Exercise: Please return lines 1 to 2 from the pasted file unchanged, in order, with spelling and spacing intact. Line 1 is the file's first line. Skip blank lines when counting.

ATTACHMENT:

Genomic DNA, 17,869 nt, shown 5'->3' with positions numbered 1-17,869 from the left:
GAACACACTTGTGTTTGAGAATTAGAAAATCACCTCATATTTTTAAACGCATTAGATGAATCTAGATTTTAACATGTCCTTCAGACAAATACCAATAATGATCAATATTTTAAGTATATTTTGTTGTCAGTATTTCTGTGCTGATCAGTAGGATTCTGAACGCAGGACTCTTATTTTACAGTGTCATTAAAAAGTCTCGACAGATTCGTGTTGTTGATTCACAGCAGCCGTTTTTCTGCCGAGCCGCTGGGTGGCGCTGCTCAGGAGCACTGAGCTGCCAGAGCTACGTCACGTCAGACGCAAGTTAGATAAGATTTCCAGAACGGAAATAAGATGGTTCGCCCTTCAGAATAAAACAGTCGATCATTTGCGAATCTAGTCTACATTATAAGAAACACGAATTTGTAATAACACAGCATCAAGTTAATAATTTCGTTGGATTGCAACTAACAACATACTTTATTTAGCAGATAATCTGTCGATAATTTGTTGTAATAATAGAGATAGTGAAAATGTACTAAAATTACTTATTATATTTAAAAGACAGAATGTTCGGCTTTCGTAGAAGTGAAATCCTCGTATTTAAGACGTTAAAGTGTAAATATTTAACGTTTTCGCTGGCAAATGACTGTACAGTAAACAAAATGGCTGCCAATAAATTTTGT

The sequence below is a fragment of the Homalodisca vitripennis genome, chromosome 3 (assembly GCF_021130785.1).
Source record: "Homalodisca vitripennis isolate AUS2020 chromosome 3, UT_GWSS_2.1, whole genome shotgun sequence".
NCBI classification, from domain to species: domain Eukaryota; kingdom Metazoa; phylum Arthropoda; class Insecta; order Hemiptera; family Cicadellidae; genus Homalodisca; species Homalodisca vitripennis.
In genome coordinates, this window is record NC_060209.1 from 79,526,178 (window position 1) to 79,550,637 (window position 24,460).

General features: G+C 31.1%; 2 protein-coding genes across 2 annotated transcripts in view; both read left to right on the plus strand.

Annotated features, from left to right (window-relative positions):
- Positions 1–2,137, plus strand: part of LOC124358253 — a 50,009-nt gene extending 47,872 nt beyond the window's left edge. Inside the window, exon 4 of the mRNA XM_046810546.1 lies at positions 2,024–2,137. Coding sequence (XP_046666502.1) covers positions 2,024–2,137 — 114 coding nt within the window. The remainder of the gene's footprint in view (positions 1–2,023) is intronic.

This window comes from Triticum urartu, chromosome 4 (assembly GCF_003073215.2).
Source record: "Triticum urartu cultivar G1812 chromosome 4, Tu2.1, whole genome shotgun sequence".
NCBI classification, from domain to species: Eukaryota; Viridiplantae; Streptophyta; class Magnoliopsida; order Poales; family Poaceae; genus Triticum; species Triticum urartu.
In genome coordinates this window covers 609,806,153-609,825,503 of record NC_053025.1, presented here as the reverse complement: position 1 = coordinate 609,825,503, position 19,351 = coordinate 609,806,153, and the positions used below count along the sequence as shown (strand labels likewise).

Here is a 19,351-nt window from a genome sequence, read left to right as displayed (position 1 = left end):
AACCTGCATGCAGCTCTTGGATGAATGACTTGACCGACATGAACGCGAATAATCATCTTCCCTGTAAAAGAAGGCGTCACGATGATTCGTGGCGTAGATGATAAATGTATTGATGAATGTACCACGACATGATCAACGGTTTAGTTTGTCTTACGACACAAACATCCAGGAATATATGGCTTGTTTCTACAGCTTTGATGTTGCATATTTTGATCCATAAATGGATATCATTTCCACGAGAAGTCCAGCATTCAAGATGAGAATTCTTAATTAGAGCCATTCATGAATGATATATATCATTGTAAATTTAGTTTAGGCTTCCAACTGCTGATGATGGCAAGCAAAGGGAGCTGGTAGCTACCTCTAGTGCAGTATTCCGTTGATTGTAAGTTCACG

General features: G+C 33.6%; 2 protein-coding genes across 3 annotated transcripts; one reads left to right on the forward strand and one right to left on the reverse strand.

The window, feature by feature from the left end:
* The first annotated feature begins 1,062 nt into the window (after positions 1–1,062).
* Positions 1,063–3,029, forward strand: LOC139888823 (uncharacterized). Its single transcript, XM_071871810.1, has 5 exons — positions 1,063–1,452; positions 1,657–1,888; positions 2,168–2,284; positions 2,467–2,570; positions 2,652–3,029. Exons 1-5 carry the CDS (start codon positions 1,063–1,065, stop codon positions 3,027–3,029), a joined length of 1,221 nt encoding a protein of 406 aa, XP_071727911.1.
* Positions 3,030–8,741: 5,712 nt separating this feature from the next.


Genomic DNA, 17,869 nt, shown 5'->3' with positions numbered 1-17,869 from the left:
GAACACACTTGTGTTTGAGAATTAGAAAATCACCTCATATTTTTAAACGCATTAGATGAATCTAGATTTTAACATGTCCTTCAGACAAATACCAATAATGATCAATATTTTAAGTATATTTTGTTGTCAGTATTTCTGTGCTGATCAGTAGGATTCTGAACGCAGGACTCTTATTTTACAGTGTCATTAAAAAGTCTCGACAGATTCGTGTTGTTGATTCACAGCAGCCGTTTTTCTGCCGAGCCGCTGGGTGGCGCTGCTCAGGAGCACTGAGCTGCCAGAGCTACGTCACGTCAGACGCAAGTTAGATAAGATTTCCAGAACGGAAATAAGATGGTTCGCCCTTCAGAATAAAACAGTCGATCATTTGCGAATCTAGTCTACATTATAAGAAACACGAATTTGTAATAACACAGCATCAAGTTAATAATTTCGTTGGATTGCAACTAACAACATACTTTATTTAGCAGATAATCTGTCGATAATTTGTTGTAATAATAGAGATAGTGAAAATGTACTAAAATTACTTATTATATTTAAAAGACAGAATGTTCGGCTTTCGTAGAAGTGAAATCCTCGTATTTAAGACGTTAAAGTGTAAATATTTAACGTTTTCGCTGGCAAATGACTGTACAGTAAACAAAATGGCTGCCAATAAATTTTGT